Sunday, February 18, 2018
A FRENCH VILLAGE: COMPLETE SERIES NOW AVAILABLE
I’ve previously mentioned this series, set in the (fictional) French town of Villeneuve during the years of the German occupation and afterwards. It is simply outstanding – one of the best television series I have ever seen. The program ran from 2009-207 on French TV, and all the seasons are now available in the US, with subtitles. Having now watched the whole thing, my very positive opinion of the series is sustained.
Daniel Larcher is a physician who also serves as deputy mayor, a largely honorary position. When the regular mayor disappears after the German invasion, Daniel finds himself mayor for real. His wife Hortense, a selfish and emotionally-shallow woman, is the opposite of helpful to Daniel in his efforts to protect the people of Villaneuve from the worst effects of the occupation while still carrying on his medical practice. Daniel’s immediate superior in his role as mayor is Deputy Prefect Servier, a bureaucrat mainly concerned about his career and about ensuring that everything is done according to proper legal form.
The program is ‘about’ the intersection of ultimate things…the darkest evil, the most stellar heroism….with the ‘dailyness’ of ordinary life, and about the human dilemmas that exist at this intersection. Should Daniel have taken the job of mayor in the first place?…When is it allowable to collaborate with evil, to at least some degree, in the hope of minimizing the damage? Which people will go along, which will resist, which will take advantage? When is violent resistance…for example, the killing by the emerging Resistance of a more or less random German officer…justified, when it will lead to violent retaliation such as the taking and execution of hostages?
Arthur Koestler has written about ‘the tragic and the trivial planes’ of life. As explained by his friend, the writer and fighter pilot Richard Hillary:
“K has a theory for this. He believes there are two planes of existence which he calls vie tragique and vie triviale. Usually we move on the trivial plane, but occasionally in moments of elation or danger, we find ourselves transferred to the plane of the vie tragique, with its non-commonsense, cosmic perspective. When we are on the trivial plane, the realities of the other appear as nonsense–as overstrung nerves and so on. When we live on the tragic plane, the realities of the other are shallow, frivolous, frivolous, trifling. But in exceptional circumstances, for instance if someone has to live through a long stretch of time in physical danger, one is placed, as it were, on the intersection line of the two planes; a curious situation which is a kind of tightrope-walking on one’s nerves…I think he is right.”
In this series, the Tragic and the Trivial planes co-exist…day-to-day life intermingles with world-historical events. And the smallness of the stage…the confinement of the action to a single small village….works well dramatically, for the same reason that (as I have argued previously) stories set on shipboard can be very effective.
Tuesday, February 13, 2018
ATTACK OF THE JOB-KILLING ROBOTS, PART 3
The final months of World War II included the first-ever battle of robots: on one side, the German V-1 missile and on the other, an Allied antiaircraft system that automatically tracked the enemy missiles, performed the necessary fire-control computations, and directed the guns accordingly. This and other wartime projects greatly contributed to the understanding of the feedback concept and the development of automatic control technology. Also developed during the war were the first general-purpose programmable digital computers: the Navy/Harvard/IBM Mark I and the Army/MIT ENIAC…machines that, although incredibly limited by our presented-day, standards were at the time viewed with awe and often referred to as ‘thinking machines.’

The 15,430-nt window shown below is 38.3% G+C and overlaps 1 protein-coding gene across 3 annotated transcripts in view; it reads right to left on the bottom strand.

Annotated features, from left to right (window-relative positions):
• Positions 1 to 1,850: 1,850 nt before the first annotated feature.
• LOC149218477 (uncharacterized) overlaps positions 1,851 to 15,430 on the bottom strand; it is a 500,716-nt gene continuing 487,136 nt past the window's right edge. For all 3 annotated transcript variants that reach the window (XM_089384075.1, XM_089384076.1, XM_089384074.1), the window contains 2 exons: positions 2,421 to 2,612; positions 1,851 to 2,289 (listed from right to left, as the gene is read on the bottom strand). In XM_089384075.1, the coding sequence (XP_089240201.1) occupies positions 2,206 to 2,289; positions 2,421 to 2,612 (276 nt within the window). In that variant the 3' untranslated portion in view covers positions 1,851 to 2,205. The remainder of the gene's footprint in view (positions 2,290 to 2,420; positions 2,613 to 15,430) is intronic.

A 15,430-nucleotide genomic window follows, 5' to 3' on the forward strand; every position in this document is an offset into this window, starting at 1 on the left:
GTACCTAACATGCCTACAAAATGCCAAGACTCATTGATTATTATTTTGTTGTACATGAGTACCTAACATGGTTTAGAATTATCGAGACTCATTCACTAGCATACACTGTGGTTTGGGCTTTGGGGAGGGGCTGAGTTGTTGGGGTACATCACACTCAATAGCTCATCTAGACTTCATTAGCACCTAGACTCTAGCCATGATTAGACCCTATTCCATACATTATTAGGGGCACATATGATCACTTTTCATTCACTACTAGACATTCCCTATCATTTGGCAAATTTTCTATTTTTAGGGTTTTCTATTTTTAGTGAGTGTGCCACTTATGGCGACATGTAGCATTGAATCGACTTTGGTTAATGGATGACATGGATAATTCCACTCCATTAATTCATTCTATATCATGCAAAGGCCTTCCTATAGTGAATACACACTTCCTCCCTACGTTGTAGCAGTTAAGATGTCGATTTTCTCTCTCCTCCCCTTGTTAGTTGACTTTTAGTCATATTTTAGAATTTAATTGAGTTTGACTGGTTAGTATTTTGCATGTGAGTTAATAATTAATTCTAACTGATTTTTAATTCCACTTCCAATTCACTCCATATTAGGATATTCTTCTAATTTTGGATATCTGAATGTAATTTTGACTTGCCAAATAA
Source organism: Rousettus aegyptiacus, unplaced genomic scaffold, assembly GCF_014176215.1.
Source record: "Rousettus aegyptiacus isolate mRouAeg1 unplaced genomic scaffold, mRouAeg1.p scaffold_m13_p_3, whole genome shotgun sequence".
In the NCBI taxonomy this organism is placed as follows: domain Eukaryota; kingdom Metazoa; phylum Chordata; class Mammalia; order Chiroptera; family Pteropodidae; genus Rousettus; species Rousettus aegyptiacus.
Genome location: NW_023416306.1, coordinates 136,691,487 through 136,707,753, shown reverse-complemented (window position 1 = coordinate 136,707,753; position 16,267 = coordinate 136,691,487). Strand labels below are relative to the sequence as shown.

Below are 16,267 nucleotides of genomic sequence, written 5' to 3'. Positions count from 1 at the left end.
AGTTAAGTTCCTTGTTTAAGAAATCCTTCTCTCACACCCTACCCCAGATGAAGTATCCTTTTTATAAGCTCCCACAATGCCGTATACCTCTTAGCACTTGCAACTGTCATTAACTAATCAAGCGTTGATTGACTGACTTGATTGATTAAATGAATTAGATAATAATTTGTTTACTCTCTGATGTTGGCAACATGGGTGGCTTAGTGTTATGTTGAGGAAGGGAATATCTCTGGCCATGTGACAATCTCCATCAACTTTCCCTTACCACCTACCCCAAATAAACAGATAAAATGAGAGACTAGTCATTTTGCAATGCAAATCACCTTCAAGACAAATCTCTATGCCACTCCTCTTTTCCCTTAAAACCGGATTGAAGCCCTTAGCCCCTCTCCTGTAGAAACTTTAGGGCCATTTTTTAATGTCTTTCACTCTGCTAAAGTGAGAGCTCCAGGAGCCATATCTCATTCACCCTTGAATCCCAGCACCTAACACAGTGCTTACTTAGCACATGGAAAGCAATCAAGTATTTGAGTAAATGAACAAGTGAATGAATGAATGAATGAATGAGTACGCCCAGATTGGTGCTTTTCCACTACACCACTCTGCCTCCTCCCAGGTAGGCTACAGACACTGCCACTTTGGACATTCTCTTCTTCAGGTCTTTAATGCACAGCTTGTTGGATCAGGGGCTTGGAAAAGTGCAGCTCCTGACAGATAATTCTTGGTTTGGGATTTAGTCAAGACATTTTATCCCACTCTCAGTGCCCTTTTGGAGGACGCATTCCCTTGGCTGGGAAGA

These wartime innovations in feedback control and digital computation would soon have enormous impact on the civilian world.
This is one in a continuing series of posts in which I attempt to provide some historical context for today’s discussions of automation and its impact on jobs and society…a context of which people writing about this topic often seem to have little understanding.
continued at at Chicago Boyz
Saturday, February 10, 2018
A 60-YEAR-OLD FIGHTER DESIGN -- STILL OPERATIONAL
In 2009, Neptunus Lex paid tribute to the MIG-21, which he referred to as “a noble adversary.” At the time, it appeared that the airplane was about to be phased out of service by those countries still operating it. Didn’t happen that way. though…the airplane is still in use by several countries, most notably India, which still operates more than 200 of them.
Design studies for the MIG-21 began in 1953, with first flight in 1958 and production shipments beginning in 1959. As analogy for the design’s longevity, imagine the Red Baron’s Fokker triplane from 1918 still being employed in a military role in the post-Vietnam era of 1977!
Also, there’s a pretty decent movie, based on real events, about the 1966 Israeli operation to steal a MIG-21 from Iraq. The moviemakers were evidently unable to get their hands on a real MIG-21 (in 1988), so a MIG-15 was used for the flying scenes instead.
More MIG-21 information here.
Monday, February 05, 2018
THE DETAILS OF WORK AND THE REALITIES OF AUTOMATION
At Chicago Boyz